Giving truth to Memphis youth
By Breyanah Graham (Ridgeway High School)
Due to the perceived rise in youth violence in Memphis, the city is currently looking for ways to combat it. One phase of the city’s plan to battle youth violence, MPLOY Youth Summer Experience, has already been unveiled and is in the process of giving Memphis teenagers and young adults something constructive to do during the summer.
Right now, students say they want to spend the summer working, but it’s hard for them to find a job.
“It’s not like I haven’t been looking for jobs,” Destiny Williamson, 16, said. “I put in applications everywhere I could. I applied for Chick-Fil-A, the mall, the movie theater, and even McDonalds for a summer job, but I never get called back. It’s hard to find jobs with so many people trying to get employed for the summer, especially for young teens.”
The city of Memphis hopes a $2 million summer jobs program will help change this by giving 1,000 Memphis teenagers and young adults the chance to find work.
MPLOY Youth Summer Experience is not a new initiative to Memphis, however. In the past, MPLOY Youth Summer Experience had been a program that was sporadic, employing thousands of the city’s youth for the summer. That stopped several years ago with the program’s collapse in 2009. This year the city has returned the program with the goal to sustain it and extend it beyond its former glory. So far, this program has proven to be promising for the city’s youth.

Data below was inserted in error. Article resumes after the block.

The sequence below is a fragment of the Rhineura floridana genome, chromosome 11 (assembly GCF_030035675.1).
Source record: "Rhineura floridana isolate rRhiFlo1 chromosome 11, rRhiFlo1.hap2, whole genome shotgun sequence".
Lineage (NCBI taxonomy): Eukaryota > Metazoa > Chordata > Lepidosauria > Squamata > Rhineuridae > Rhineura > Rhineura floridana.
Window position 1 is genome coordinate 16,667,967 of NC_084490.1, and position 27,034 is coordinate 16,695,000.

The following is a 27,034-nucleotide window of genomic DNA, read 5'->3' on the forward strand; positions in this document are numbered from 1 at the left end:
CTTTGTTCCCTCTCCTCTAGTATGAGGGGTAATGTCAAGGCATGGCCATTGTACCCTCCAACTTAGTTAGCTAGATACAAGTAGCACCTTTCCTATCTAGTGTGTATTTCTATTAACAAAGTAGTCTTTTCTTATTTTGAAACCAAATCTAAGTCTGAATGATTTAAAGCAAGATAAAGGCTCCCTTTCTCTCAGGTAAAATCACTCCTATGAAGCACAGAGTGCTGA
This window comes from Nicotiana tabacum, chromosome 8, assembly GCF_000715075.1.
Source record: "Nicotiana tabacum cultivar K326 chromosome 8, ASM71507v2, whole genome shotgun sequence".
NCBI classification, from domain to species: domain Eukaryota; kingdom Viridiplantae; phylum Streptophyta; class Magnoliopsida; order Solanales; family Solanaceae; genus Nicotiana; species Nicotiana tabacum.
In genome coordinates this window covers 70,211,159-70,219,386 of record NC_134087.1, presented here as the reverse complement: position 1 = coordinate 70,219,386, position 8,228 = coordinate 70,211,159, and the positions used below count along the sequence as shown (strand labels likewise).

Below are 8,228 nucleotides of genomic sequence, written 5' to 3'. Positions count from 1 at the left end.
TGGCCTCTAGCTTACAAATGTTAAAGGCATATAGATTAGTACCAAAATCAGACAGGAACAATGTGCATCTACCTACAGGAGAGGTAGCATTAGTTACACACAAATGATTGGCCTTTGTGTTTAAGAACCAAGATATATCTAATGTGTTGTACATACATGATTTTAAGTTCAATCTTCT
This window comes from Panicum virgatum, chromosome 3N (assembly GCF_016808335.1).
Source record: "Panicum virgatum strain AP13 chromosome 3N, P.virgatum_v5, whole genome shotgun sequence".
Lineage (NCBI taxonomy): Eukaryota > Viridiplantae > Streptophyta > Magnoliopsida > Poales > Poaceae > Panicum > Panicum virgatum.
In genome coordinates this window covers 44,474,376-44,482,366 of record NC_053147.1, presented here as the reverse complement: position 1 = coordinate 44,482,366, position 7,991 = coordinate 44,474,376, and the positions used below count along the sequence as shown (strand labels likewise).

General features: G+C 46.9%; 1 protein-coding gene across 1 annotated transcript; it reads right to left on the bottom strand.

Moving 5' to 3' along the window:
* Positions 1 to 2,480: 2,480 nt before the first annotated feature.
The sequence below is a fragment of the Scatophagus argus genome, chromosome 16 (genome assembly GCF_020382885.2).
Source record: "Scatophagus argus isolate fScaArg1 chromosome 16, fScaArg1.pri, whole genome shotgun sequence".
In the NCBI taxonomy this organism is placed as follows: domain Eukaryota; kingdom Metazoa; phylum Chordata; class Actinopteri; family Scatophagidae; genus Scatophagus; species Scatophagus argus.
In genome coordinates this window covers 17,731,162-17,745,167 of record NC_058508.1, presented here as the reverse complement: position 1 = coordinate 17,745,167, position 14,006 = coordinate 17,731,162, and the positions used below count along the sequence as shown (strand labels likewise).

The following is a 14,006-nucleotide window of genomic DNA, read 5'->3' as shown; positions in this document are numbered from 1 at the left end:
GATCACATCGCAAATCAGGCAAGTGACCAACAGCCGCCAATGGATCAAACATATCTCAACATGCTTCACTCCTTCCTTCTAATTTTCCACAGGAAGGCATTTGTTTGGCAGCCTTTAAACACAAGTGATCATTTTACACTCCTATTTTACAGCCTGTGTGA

The Office of Youth Services documented that they received more than 8,000 applications for the MPLOY Youth Summer Experience. Unfortunately, the program can currently only serve 1,000 young people, and many teens and young adults were turned away. Nonetheless, for the chosen 1,000 the MPLOY program will be something to look forward to for the summer and, hopefully, next year’s number of accepted applicants could be increased if the program continues.
Participants for this program were chosen through a random computer-based lottery process with a certain number of slots from each of the seven Memphis City Council districts. After being chosen, a range of different jobs will be available for the chosen participants based on their strengths and interests in a range of several fields such as healthcare, banking, the arts and retail. Participants will be able to work in big companies around Memphis such as Bass Pro Shops, Hattiloo Theatre and Kroger, and are expected to make between $8 and $11 an hour while working in the six-week program.
Certainly here the money matters, but the MPLOY Youth Summer Experience is expected to be more than just a two-month paycheck. In addition to providing employment, another goal of MPLOY Youth Summer Experience is to target and develop “soft skills” among the participants. Soft skills include things such as career planning skills, creating a resume, going on interviews, and workplace etiquette which are deemed as necessary skills to joining today’s workforce.
Angela Brandon, a parent of a MPLOY applicant said, “This seems like a good positive and enriching activity for teens for the summer. It’s a good way to give teens work experience and a jump start by giving them skills that will help them later in life.”
Despite some of the negative images portrayed about young teens here, the oversubscription of the MPLOY program highlights that teens and young people in Memphis want to make something of themselves and better the city.